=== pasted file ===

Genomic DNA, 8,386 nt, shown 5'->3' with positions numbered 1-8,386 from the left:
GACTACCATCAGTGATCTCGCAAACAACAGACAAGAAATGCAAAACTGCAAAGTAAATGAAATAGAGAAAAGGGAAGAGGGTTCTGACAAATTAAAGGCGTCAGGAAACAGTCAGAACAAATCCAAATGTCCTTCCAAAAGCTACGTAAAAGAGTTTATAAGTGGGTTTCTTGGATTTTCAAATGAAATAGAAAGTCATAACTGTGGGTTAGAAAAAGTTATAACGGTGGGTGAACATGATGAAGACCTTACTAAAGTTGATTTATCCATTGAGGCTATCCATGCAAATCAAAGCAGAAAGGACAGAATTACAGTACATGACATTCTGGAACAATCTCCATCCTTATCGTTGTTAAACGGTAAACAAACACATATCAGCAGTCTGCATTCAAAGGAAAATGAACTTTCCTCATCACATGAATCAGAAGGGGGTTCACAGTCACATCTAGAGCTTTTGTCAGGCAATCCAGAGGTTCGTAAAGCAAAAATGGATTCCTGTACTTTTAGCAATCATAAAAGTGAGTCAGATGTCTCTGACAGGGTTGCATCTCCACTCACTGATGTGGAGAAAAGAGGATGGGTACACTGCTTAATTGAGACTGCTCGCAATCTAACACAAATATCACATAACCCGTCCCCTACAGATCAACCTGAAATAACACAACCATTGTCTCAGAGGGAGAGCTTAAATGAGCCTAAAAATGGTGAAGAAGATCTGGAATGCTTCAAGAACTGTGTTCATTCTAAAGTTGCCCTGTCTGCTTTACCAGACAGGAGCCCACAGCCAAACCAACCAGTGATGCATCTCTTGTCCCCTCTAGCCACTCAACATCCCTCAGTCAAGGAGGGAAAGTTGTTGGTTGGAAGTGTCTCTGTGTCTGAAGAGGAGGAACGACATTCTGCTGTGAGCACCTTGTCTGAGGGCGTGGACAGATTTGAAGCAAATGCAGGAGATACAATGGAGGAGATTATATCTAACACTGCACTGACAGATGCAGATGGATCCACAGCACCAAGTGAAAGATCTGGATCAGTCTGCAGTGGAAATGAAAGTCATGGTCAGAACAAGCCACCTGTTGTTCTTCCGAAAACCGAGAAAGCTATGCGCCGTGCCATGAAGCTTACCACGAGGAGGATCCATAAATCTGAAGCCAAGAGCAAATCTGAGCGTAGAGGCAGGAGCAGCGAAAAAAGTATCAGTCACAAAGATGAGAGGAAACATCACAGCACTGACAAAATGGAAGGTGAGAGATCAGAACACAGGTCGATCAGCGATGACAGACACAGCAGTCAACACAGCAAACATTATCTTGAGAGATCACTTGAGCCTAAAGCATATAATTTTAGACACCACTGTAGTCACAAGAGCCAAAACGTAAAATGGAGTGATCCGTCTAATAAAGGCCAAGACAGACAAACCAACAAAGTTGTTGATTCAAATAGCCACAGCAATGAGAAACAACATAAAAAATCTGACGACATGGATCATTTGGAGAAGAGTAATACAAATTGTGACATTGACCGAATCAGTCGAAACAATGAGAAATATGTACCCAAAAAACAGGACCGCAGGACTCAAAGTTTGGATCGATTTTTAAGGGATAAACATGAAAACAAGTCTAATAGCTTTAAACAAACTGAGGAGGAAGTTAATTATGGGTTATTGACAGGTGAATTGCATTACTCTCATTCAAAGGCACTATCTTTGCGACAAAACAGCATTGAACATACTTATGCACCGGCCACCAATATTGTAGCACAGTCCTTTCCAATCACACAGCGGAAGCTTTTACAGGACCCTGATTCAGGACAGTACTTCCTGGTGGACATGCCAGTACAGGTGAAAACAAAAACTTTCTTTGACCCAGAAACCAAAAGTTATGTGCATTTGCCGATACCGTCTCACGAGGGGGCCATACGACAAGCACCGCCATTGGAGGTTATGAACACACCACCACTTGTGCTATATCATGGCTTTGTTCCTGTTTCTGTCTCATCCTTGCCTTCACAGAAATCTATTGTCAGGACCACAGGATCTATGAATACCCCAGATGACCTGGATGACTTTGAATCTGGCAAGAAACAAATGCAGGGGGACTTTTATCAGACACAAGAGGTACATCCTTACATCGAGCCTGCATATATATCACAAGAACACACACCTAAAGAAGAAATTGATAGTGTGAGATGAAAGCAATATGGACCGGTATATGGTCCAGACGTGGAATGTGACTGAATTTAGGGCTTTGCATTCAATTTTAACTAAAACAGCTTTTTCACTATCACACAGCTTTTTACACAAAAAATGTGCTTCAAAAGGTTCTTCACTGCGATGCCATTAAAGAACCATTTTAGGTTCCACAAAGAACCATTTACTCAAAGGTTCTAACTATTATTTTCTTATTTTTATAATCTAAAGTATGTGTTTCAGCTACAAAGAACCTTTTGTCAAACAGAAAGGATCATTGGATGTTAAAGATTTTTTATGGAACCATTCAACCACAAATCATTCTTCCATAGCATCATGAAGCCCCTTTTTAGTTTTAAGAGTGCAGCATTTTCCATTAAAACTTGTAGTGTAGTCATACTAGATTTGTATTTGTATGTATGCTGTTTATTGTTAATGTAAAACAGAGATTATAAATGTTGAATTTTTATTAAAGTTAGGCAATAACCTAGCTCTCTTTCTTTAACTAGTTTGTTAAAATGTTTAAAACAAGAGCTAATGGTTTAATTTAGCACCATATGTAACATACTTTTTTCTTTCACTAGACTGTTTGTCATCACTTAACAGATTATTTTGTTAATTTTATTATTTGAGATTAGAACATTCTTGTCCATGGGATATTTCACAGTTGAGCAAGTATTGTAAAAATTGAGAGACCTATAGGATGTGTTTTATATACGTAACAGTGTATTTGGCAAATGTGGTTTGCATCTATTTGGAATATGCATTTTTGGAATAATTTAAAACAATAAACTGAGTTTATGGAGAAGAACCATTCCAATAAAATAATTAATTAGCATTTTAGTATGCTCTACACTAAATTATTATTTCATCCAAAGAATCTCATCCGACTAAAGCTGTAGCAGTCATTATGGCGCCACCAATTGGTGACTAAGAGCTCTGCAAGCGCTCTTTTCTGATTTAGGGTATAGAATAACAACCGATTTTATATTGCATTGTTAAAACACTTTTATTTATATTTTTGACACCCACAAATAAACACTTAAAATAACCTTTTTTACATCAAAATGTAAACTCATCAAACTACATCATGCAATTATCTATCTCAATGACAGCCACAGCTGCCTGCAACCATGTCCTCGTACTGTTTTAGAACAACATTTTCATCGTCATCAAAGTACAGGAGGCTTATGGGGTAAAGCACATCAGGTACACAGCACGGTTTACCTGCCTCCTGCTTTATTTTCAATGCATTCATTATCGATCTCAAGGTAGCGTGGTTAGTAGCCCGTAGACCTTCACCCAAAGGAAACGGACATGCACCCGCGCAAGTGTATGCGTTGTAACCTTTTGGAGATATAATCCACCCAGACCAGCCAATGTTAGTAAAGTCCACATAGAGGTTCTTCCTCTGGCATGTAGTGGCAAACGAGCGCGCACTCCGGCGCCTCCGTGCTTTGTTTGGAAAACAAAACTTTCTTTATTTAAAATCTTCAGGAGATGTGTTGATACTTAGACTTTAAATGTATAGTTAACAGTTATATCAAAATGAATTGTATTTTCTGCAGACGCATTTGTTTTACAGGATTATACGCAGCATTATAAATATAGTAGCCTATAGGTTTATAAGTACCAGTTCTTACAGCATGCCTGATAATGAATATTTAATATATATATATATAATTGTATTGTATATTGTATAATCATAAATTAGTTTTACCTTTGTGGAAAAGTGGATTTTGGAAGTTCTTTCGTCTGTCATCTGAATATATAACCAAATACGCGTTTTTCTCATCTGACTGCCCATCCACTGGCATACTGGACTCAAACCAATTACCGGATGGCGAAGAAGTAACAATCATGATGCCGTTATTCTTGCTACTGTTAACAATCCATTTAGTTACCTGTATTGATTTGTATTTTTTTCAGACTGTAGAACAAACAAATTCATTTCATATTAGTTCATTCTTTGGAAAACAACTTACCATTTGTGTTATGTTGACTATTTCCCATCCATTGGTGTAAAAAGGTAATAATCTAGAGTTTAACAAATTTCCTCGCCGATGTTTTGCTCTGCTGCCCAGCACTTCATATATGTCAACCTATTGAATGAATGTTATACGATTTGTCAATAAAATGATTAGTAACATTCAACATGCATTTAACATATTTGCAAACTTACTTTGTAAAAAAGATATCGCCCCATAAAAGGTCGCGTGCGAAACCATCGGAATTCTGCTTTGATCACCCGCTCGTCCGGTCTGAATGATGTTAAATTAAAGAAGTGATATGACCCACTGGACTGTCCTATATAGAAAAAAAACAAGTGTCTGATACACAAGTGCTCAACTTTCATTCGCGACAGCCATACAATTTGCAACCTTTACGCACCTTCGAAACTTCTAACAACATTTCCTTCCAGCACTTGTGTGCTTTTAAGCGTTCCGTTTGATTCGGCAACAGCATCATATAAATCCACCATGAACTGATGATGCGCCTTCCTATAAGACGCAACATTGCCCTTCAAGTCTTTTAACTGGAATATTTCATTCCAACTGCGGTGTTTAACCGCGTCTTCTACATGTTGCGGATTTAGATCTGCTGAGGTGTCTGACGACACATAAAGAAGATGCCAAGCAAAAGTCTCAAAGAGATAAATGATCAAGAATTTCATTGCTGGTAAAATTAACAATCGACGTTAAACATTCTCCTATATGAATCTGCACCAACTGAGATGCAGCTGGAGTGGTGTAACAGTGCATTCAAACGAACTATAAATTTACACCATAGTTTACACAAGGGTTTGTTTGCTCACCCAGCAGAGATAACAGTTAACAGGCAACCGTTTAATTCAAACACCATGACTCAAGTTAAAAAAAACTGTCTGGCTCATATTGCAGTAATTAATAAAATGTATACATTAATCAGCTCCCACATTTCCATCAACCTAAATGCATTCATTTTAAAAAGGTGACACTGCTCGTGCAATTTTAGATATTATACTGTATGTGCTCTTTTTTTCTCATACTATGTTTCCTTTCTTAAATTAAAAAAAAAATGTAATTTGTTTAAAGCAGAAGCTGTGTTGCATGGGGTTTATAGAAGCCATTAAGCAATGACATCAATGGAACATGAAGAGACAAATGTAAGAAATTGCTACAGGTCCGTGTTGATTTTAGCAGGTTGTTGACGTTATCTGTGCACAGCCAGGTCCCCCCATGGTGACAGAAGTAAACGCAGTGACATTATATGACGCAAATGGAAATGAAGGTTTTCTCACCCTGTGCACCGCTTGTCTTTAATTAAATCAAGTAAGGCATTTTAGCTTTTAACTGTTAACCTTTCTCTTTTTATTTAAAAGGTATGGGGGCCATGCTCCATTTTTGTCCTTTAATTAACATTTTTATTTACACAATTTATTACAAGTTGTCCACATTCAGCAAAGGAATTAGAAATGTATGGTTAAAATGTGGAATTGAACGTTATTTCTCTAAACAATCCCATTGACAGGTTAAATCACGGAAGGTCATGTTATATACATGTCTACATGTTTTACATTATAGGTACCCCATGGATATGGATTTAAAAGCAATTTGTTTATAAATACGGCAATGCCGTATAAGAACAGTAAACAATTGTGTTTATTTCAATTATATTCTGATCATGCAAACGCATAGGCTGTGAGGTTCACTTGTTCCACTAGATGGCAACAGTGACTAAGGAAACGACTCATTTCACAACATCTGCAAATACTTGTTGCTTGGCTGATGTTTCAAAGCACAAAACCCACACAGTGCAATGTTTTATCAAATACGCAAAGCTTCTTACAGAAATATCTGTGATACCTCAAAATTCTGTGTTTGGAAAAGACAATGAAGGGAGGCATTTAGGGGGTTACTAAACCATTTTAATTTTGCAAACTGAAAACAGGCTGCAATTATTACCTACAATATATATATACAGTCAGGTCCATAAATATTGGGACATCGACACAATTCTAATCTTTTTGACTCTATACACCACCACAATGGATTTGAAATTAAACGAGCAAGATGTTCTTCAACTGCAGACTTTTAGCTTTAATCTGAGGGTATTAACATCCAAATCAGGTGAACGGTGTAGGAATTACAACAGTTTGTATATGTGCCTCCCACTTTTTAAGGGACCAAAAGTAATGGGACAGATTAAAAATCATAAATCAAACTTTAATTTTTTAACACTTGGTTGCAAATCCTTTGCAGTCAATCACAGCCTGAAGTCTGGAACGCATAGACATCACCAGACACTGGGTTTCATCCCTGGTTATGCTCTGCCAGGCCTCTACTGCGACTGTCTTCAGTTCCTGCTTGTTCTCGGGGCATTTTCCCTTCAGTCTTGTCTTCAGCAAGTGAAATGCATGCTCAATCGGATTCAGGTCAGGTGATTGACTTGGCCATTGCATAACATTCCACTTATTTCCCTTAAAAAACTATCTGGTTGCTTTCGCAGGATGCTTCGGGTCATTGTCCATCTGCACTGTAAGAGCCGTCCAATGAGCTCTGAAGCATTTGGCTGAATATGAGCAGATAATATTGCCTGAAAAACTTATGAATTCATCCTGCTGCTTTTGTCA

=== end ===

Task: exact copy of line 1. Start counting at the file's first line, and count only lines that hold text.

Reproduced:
Genomic DNA, 8,386 nt, shown 5'->3' with positions numbered 1-8,386 from the left: